• Job Flexibility – Those working their way up the career ladder may expect to be learning, growing, and adding bullet points to their resume. As retirees, you have different goals at this point in your life.  Being happy to meet new faces and explore your Great Place during your time off might be the top things on your bucket list, so you can be more flexible to take a seasonal job that doesn’t align with any career goals. For example, if you spent your career as a loan officer, you might be thrilled at the change of pace that comes from a summer job in a campground, greeting and registering guests. Think in broad terms, and when you speak with the employer, stay open to new possibilities!
  • Love of Location – As a retiree, seasonal job recruiters know that you’re deliberately choosing a location based on a strong desire to experience a place. You may have waited many years to have the chance to work in Yosemite or Denali. Your connection to the place is a motivation in and of itself; that passion and excitement shared with co-workers and visitors will be contagious.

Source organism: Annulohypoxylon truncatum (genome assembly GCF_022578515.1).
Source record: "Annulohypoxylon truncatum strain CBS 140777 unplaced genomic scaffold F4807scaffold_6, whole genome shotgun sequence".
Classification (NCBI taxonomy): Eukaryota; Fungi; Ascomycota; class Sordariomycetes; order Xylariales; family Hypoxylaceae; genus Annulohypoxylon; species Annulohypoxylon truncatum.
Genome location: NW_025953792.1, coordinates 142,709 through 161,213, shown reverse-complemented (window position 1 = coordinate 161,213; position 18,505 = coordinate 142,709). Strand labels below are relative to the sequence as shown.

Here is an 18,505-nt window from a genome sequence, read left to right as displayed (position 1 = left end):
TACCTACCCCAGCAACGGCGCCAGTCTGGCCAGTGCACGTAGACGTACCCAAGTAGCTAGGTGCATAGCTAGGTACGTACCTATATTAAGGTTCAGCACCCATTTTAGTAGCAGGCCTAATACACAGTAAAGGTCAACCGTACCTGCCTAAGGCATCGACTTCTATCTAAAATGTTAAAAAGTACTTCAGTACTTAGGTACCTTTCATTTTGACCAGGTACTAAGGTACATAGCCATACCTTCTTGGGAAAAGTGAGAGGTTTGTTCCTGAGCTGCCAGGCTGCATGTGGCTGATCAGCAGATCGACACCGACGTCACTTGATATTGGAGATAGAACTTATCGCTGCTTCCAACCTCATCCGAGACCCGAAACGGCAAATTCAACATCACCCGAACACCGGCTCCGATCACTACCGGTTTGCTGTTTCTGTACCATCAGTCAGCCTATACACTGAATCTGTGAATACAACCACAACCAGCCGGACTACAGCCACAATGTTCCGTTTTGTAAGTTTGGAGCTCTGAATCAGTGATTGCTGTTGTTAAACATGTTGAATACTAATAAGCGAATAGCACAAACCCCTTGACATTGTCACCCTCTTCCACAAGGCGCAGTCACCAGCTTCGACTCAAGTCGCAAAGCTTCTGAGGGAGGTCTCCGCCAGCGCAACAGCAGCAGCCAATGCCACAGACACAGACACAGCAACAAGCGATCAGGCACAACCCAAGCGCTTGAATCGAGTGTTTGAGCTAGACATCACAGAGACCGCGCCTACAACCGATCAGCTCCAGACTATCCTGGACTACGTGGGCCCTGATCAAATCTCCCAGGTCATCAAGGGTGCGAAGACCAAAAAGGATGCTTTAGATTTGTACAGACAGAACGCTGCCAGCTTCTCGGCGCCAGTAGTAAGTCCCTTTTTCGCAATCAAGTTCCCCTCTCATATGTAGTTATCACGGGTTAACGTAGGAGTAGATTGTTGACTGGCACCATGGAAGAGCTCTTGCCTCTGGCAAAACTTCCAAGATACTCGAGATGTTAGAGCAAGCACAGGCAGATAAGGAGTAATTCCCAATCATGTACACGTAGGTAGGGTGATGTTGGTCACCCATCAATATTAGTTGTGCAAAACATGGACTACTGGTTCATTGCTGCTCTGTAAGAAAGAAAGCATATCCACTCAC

Hopefully, this information is encouraging and you’re getting more excited at the prospect of joining many other retirees who work seasonal jobs in Great Places! Here are just a few more things to keep in mind:

  • Staff Housing / Room and Board – one of the unique qualities of a seasonal job is the chance to LIVE and work in a Great Place. Oftentimes staff housing is the only option due to remote or unique locations. You’ll hear more about that from prospective employers. Some are more suited to offer rooms with private bathrooms, for instance, or a “24-Hour-Quiet” Dorm. If an employee Cafeteria is on the property – you’ll have more time to play when you’re not doing the shopping, cooking, and cleaning. To learn more about the varied seasonal housing situations, check out our resource: Seasonal Job Housing: Home Sweet Home Away From Home